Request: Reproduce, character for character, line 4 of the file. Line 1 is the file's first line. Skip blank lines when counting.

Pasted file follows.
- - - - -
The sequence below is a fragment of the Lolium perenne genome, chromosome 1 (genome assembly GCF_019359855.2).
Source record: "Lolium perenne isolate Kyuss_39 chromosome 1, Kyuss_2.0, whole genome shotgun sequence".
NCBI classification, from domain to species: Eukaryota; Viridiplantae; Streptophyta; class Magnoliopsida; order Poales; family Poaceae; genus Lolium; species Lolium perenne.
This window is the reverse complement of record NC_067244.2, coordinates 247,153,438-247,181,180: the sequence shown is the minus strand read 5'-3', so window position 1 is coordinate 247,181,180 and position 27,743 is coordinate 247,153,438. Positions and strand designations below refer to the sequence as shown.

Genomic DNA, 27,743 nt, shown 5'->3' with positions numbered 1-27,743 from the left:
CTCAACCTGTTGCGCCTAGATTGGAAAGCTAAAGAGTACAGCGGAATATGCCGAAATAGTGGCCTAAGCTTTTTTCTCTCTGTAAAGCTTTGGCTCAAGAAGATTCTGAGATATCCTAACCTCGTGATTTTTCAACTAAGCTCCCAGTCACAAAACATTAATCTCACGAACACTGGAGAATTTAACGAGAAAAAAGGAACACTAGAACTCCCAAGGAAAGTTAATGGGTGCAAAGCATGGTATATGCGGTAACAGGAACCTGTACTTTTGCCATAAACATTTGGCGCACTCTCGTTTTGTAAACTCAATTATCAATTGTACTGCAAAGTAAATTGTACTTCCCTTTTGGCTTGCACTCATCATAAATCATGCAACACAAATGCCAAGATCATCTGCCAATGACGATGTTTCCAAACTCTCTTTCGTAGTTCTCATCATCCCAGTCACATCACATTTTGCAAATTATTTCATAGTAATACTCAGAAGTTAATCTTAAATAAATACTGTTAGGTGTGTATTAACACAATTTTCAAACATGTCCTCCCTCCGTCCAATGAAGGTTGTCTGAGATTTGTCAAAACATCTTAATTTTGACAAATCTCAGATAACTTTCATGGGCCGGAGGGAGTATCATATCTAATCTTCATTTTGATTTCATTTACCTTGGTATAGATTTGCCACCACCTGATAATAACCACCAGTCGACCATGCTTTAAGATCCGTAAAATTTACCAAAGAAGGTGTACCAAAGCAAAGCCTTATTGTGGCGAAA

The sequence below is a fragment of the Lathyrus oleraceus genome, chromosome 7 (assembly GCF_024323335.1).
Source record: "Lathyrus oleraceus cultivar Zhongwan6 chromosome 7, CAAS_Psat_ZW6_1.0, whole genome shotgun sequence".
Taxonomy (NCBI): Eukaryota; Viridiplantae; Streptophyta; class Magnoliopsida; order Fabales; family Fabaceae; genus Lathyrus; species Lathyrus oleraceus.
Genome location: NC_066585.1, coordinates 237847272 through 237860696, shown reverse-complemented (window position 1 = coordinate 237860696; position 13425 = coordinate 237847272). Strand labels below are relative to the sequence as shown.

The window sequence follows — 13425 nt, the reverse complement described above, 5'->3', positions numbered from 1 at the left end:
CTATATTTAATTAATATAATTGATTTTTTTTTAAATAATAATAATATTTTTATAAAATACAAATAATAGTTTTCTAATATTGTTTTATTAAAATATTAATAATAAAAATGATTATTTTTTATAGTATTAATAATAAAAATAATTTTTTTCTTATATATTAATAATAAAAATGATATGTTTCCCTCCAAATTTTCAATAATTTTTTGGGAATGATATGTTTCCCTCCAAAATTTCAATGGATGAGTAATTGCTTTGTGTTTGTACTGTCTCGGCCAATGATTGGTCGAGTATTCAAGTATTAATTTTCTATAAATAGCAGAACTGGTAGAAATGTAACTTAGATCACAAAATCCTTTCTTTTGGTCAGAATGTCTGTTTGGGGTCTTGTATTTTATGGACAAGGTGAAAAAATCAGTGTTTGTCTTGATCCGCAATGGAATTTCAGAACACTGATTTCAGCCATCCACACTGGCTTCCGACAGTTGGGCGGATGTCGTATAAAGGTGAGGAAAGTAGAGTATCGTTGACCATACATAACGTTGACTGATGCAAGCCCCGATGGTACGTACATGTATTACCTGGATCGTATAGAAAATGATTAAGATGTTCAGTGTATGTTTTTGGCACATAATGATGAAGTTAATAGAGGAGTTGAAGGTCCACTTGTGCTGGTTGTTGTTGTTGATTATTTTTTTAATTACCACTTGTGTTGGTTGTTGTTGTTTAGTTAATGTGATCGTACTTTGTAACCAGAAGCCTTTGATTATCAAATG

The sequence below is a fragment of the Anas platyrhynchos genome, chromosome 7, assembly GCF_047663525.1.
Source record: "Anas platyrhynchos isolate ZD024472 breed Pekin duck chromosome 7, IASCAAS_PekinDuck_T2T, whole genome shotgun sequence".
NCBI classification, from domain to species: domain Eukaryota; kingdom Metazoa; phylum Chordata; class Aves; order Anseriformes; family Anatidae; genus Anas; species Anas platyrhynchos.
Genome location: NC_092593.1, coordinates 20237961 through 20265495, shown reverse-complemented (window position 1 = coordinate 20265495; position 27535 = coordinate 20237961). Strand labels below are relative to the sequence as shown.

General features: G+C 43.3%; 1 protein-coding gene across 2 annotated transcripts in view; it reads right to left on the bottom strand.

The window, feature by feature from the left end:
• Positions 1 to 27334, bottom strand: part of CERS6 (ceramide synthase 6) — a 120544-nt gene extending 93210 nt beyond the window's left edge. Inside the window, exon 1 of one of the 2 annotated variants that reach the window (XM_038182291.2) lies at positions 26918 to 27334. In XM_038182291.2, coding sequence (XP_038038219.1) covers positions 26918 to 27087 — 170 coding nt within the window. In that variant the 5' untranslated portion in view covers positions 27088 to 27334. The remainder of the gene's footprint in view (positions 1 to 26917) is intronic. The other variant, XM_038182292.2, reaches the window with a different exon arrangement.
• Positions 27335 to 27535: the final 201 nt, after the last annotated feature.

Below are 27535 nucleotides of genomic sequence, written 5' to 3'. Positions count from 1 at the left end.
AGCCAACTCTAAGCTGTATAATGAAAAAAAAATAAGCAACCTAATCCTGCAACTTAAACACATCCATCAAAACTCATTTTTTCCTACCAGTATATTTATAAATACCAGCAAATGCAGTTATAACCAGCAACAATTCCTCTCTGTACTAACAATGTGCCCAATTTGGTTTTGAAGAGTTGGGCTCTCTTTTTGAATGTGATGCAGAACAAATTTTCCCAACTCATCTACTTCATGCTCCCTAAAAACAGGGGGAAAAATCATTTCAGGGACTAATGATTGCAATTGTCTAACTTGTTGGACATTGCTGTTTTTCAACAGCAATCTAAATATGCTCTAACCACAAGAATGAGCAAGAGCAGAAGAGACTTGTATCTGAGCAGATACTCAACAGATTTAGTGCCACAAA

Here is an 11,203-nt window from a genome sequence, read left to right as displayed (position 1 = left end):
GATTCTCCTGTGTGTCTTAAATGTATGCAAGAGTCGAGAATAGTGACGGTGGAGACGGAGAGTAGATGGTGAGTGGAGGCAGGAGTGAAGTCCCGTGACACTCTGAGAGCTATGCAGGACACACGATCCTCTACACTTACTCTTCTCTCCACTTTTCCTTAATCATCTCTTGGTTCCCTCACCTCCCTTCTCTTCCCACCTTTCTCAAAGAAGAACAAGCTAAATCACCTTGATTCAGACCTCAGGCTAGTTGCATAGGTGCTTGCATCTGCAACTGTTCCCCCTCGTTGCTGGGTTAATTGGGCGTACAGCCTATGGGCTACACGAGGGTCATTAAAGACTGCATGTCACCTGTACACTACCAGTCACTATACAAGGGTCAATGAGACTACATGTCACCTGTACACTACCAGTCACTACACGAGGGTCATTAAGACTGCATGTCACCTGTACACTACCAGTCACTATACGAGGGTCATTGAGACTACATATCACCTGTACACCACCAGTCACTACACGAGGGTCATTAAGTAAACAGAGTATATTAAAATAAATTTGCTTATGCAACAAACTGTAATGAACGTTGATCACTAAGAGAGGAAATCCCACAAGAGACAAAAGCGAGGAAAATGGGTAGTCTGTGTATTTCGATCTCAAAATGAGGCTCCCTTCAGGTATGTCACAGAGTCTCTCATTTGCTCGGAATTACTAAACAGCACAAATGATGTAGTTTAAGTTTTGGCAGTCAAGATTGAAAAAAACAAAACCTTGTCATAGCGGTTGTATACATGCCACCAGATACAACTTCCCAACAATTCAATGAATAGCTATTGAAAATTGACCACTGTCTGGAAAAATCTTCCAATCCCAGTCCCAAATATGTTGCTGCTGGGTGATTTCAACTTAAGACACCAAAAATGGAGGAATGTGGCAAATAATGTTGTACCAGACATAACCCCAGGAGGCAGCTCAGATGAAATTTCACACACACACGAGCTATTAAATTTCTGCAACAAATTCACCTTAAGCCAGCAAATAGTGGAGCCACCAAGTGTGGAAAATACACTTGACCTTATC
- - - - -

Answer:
This window is the reverse complement of record NC_067244.2, coordinates 247,153,438-247,181,180: the sequence shown is the minus strand read 5'-3', so window position 1 is coordinate 247,181,180 and position 27,743 is coordinate 247,153,438. Positions and strand designations below refer to the sequence as shown.